It's something I subtly notice as I find myself in an elevator with white men in business suits and backpacks as I head to my job in a nonprofit with my purple hair and graphic tee. When I first started three months ago, even though I was only a mile from my old job where valets, hospital professionals and other non prof pros would hold doors for one another and greet each other while getting coffee. I now enter a world of investors and IT techs who will push past the women to get off the elevator or not hold the door in the first place almost as to say, "I'm making six figures and my job is more important than yours."
But that's the thing about safe spaces. It's not about feeling like we can only feel comfortable or relate to members of our same race. It's about people sharing an experience whether be an elevator ride or a rock concert and recognizing that we all have a right to feel comfortable in that experience and enjoy it. When I used to teach teen parents one of the things that hurt me most is when they would say why they wouldn't visit the art museum or take their kids to the clean playground with the safety pads on the ground. "That isn't for us," they would plainly say denying themselves of anything different and failing to break the cycle of never going beyond their own neighborhoods.
At the end of her essay, Knowles notes her decision to remain blessed in the moment and to not let the haters get in the way of her family’s good time. She writes:
“We belong. We belong. We belong.
We built this.”
So what can we do to create a sense of belonging or to claim it when others try to make you believe that these experiences are exclusive?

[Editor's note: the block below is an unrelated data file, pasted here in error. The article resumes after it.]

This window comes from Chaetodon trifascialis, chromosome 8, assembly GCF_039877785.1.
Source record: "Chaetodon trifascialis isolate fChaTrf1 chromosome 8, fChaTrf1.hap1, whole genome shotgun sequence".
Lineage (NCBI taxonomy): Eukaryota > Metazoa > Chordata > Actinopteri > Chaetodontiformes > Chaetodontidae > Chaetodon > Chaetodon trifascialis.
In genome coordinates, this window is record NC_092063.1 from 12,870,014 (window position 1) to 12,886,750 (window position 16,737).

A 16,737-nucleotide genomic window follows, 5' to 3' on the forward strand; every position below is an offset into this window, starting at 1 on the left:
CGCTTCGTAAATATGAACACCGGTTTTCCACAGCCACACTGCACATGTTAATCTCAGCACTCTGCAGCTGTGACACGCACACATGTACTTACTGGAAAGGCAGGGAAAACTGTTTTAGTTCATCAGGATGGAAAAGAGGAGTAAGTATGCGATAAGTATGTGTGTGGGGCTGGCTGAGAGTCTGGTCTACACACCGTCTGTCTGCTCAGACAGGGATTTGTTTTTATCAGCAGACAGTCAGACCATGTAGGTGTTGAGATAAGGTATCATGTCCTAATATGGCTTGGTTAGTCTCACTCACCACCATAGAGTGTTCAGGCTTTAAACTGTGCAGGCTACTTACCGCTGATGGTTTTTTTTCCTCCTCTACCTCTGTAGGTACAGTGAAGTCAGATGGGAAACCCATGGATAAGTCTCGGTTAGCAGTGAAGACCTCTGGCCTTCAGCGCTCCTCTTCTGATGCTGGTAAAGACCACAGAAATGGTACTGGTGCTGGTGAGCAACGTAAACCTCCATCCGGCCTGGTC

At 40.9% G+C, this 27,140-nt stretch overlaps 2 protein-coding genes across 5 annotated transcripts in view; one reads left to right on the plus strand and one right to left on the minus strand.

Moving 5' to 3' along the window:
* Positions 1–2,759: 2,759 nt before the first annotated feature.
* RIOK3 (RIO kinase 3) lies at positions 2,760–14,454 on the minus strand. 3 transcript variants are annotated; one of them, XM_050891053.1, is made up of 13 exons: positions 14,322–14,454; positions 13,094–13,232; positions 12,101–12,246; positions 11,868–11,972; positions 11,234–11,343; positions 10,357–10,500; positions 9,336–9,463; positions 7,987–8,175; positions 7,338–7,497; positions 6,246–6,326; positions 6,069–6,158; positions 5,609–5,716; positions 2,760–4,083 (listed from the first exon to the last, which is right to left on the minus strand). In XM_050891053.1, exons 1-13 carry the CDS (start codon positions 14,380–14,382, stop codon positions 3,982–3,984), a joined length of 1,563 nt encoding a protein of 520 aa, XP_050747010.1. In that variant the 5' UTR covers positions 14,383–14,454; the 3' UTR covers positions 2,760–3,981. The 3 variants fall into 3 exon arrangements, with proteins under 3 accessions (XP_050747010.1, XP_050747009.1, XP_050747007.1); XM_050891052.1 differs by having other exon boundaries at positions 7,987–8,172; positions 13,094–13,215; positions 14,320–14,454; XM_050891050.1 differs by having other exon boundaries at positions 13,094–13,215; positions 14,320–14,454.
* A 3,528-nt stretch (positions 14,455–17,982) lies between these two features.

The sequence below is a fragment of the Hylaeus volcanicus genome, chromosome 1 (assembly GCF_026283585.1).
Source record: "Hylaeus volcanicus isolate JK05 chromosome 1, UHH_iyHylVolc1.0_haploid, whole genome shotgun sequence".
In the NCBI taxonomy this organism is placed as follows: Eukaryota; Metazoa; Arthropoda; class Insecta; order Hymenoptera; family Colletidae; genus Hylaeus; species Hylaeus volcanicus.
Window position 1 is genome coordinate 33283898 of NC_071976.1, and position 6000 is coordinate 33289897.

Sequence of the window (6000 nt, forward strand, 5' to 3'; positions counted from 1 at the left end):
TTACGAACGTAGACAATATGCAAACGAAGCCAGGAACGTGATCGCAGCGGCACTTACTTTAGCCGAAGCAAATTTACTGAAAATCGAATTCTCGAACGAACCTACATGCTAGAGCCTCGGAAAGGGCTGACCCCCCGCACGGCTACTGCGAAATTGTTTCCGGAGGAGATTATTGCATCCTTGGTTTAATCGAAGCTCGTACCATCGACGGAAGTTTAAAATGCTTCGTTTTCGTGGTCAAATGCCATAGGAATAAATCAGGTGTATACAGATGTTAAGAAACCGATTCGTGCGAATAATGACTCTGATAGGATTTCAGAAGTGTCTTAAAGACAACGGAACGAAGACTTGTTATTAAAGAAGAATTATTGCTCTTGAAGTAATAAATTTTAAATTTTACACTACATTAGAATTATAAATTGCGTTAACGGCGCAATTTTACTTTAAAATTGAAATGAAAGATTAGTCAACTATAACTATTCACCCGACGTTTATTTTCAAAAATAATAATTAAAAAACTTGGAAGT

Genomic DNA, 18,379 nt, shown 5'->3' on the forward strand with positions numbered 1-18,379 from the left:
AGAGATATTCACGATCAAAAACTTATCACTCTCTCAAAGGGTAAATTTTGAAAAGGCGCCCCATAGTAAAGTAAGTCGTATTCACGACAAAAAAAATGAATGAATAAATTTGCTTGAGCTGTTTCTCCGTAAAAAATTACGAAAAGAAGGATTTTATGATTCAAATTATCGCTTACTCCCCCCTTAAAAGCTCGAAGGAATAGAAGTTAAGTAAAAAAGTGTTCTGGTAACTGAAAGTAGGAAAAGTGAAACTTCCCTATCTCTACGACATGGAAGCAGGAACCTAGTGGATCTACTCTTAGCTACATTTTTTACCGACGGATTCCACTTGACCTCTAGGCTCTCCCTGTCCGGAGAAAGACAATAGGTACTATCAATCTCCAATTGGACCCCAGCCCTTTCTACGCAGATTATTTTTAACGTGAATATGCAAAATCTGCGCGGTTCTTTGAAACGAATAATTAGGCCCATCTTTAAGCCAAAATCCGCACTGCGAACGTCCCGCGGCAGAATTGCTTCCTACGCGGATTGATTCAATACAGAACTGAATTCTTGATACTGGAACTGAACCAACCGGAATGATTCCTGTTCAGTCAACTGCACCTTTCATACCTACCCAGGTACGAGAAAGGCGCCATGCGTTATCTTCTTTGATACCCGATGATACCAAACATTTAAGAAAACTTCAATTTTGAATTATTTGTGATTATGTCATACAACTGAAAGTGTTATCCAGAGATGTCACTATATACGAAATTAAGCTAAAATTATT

Believe in your right to be there. Sometimes folks are racist, entitled idiots but sometimes we have no one but ourselves to blame. And unfortunately a part of white privilege is the belief that wherever they go, they belong. Whether it's Christopher Columbus staking claim to an already inhabited country or Kylie Jenner being credited with making cornrows “cool”.
Tune out those who are offended by your presence like Solange did in a now deleted tweet in which she writes, “Now back to me & my husband’s favorite song “Autobahn” ….& not giving a f--k about you lovely ladies…” Remind yourself that they're ruining their own time trying to make you uncomfortable.
Get out of your comfort zone, and when you get to your destination, call out entitled people. I decided to not let those ignorant investors bring out my inner angry black girl. Don't be self-conscious and own your right to be in the room. We have to truly believe that we have a right to partake in certain experiences just like anyone else.
The essay serves as a reminder that no matter how much progress we make as a society in breaking racial barriers, it is still up to us to create and maintain our own safe spaces individually. To make us feel like outsiders robs us of the life experience that we are all entitled to.
[Tweet "To make us feel like outsiders robs us of the life experience that we are all entitled to."]
You can read "And Do You Belong? I Do" in it's entirety here.